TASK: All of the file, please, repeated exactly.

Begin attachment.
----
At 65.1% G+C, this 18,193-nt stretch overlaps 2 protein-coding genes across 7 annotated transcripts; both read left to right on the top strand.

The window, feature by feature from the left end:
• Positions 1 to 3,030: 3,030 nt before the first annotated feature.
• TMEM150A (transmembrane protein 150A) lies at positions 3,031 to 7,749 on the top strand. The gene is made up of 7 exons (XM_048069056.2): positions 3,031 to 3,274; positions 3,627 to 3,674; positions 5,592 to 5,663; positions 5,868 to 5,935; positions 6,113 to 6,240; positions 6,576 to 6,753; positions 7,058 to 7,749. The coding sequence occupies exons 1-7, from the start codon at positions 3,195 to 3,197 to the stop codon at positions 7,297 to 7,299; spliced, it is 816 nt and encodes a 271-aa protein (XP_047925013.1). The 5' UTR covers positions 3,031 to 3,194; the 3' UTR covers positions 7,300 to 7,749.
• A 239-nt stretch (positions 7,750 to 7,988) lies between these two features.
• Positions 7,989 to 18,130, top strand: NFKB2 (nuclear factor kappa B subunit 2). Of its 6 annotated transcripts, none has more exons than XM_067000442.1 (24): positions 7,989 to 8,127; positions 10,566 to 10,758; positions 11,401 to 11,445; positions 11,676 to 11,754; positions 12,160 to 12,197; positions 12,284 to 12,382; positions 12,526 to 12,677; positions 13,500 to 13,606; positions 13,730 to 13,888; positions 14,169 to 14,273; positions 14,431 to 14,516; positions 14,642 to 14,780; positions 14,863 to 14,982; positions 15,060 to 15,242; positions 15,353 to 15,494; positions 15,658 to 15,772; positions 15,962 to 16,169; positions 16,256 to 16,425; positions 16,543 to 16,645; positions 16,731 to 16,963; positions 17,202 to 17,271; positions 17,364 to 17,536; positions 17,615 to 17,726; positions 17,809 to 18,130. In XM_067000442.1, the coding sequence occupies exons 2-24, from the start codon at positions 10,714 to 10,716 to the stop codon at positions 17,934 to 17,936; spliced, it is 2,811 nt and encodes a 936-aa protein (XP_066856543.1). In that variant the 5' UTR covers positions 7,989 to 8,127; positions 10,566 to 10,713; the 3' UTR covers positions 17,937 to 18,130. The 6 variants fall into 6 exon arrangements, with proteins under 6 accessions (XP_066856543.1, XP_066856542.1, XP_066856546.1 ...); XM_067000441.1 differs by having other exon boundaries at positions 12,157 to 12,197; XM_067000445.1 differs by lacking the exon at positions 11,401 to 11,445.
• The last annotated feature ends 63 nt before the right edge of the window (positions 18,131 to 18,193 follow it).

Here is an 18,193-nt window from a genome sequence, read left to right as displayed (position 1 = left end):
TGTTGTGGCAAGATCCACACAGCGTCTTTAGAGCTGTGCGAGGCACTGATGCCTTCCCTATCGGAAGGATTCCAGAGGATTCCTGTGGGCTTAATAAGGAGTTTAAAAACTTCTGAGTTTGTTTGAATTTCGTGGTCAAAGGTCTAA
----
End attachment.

At 65.1% G+C, this 18,193-nt stretch overlaps 2 protein-coding genes across 7 annotated transcripts; both read left to right on the top strand.

The window, feature by feature from the left end:
• Positions 1 to 3,030: 3,030 nt before the first annotated feature.
• TMEM150A (transmembrane protein 150A) lies at positions 3,031 to 7,749 on the top strand. The gene is made up of 7 exons (XM_048069056.2): positions 3,031 to 3,274; positions 3,627 to 3,674; positions 5,592 to 5,663; positions 5,868 to 5,935; positions 6,113 to 6,240; positions 6,576 to 6,753; positions 7,058 to 7,749. The coding sequence occupies exons 1-7, from the start codon at positions 3,195 to 3,197 to the stop codon at positions 7,297 to 7,299; spliced, it is 816 nt and encodes a 271-aa protein (XP_047925013.1). The 5' UTR covers positions 3,031 to 3,194; the 3' UTR covers positions 7,300 to 7,749.
• A 239-nt stretch (positions 7,750 to 7,988) lies between these two features.
• Positions 7,989 to 18,130, top strand: NFKB2 (nuclear factor kappa B subunit 2). Of its 6 annotated transcripts, none has more exons than XM_067000442.1 (24): positions 7,989 to 8,127; positions 10,566 to 10,758; positions 11,401 to 11,445; positions 11,676 to 11,754; positions 12,160 to 12,197; positions 12,284 to 12,382; positions 12,526 to 12,677; positions 13,500 to 13,606; positions 13,730 to 13,888; positions 14,169 to 14,273; positions 14,431 to 14,516; positions 14,642 to 14,780; positions 14,863 to 14,982; positions 15,060 to 15,242; positions 15,353 to 15,494; positions 15,658 to 15,772; positions 15,962 to 16,169; positions 16,256 to 16,425; positions 16,543 to 16,645; positions 16,731 to 16,963; positions 17,202 to 17,271; positions 17,364 to 17,536; positions 17,615 to 17,726; positions 17,809 to 18,130. In XM_067000442.1, the coding sequence occupies exons 2-24, from the start codon at positions 10,714 to 10,716 to the stop codon at positions 17,934 to 17,936; spliced, it is 2,811 nt and encodes a 936-aa protein (XP_066856543.1). In that variant the 5' UTR covers positions 7,989 to 8,127; positions 10,566 to 10,713; the 3' UTR covers positions 17,937 to 18,130. The 6 variants fall into 6 exon arrangements, with proteins under 6 accessions (XP_066856543.1, XP_066856542.1, XP_066856546.1 ...); XM_067000441.1 differs by having other exon boundaries at positions 12,157 to 12,197; XM_067000445.1 differs by lacking the exon at positions 11,401 to 11,445.
• The last annotated feature ends 63 nt before the right edge of the window (positions 18,131 to 18,193 follow it).

Here is an 18,193-nt window from a genome sequence, read left to right as displayed (position 1 = left end):
TGTTGTGGCAAGATCCACACAGCGTCTTTAGAGCTGTGCGAGGCACTGATGCCTTCCCTATCGGAAGGATTCCAGAGGATTCCTGTGGGCTTAATAAGGAGTTTAAAAACTTCTGAGTTTGTTTGAATTTCGTGGTCAAAGGTCTAA